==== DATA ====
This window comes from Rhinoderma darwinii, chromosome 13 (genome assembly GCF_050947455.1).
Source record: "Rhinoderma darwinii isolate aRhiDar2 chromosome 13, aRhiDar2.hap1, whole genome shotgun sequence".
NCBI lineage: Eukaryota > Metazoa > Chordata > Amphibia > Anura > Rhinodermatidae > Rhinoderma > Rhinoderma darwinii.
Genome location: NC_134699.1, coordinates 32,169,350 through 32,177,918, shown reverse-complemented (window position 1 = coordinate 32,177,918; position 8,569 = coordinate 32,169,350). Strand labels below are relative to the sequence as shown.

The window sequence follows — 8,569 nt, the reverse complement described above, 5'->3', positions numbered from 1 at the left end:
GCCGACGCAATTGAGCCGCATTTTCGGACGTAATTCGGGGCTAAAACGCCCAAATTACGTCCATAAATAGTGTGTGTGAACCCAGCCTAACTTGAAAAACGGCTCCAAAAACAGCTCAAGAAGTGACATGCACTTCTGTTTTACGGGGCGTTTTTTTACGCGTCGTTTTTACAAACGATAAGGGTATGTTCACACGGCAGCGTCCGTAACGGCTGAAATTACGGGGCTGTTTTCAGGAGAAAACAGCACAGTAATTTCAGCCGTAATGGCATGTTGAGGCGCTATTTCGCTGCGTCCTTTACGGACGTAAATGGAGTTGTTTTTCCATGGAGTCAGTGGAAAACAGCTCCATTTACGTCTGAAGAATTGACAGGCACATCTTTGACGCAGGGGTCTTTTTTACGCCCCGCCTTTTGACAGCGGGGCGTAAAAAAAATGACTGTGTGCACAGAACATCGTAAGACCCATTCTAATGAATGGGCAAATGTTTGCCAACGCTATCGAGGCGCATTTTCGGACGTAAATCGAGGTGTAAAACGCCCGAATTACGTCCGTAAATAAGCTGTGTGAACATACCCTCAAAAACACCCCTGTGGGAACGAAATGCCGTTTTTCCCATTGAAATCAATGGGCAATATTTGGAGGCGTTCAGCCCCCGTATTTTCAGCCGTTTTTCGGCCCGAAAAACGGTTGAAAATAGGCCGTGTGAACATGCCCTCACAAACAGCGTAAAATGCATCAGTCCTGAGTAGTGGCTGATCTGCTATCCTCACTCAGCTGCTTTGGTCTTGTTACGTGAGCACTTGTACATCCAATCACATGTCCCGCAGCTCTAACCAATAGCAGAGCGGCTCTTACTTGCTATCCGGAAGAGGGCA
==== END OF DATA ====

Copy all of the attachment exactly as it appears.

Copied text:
This window comes from Rhinoderma darwinii, chromosome 13 (genome assembly GCF_050947455.1).
Source record: "Rhinoderma darwinii isolate aRhiDar2 chromosome 13, aRhiDar2.hap1, whole genome shotgun sequence".
NCBI lineage: Eukaryota > Metazoa > Chordata > Amphibia > Anura > Rhinodermatidae > Rhinoderma > Rhinoderma darwinii.
Genome location: NC_134699.1, coordinates 32,169,350 through 32,177,918, shown reverse-complemented (window position 1 = coordinate 32,177,918; position 8,569 = coordinate 32,169,350). Strand labels below are relative to the sequence as shown.

The window sequence follows — 8,569 nt, the reverse complement described above, 5'->3', positions numbered from 1 at the left end:
GCCGACGCAATTGAGCCGCATTTTCGGACGTAATTCGGGGCTAAAACGCCCAAATTACGTCCATAAATAGTGTGTGTGAACCCAGCCTAACTTGAAAAACGGCTCCAAAAACAGCTCAAGAAGTGACATGCACTTCTGTTTTACGGGGCGTTTTTTTACGCGTCGTTTTTACAAACGATAAGGGTATGTTCACACGGCAGCGTCCGTAACGGCTGAAATTACGGGGCTGTTTTCAGGAGAAAACAGCACAGTAATTTCAGCCGTAATGGCATGTTGAGGCGCTATTTCGCTGCGTCCTTTACGGACGTAAATGGAGTTGTTTTTCCATGGAGTCAGTGGAAAACAGCTCCATTTACGTCTGAAGAATTGACAGGCACATCTTTGACGCAGGGGTCTTTTTTACGCCCCGCCTTTTGACAGCGGGGCGTAAAAAAAATGACTGTGTGCACAGAACATCGTAAGACCCATTCTAATGAATGGGCAAATGTTTGCCAACGCTATCGAGGCGCATTTTCGGACGTAAATCGAGGTGTAAAACGCCCGAATTACGTCCGTAAATAAGCTGTGTGAACATACCCTCAAAAACACCCCTGTGGGAACGAAATGCCGTTTTTCCCATTGAAATCAATGGGCAATATTTGGAGGCGTTCAGCCCCCGTATTTTCAGCCGTTTTTCGGCCCGAAAAACGGTTGAAAATAGGCCGTGTGAACATGCCCTCACAAACAGCGTAAAATGCATCAGTCCTGAGTAGTGGCTGATCTGCTATCCTCACTCAGCTGCTTTGGTCTTGTTACGTGAGCACTTGTACATCCAATCACATGTCCCGCAGCTCTAACCAATAGCAGAGCGGCTCTTACTTGCTATCCGGAAGAGGGCA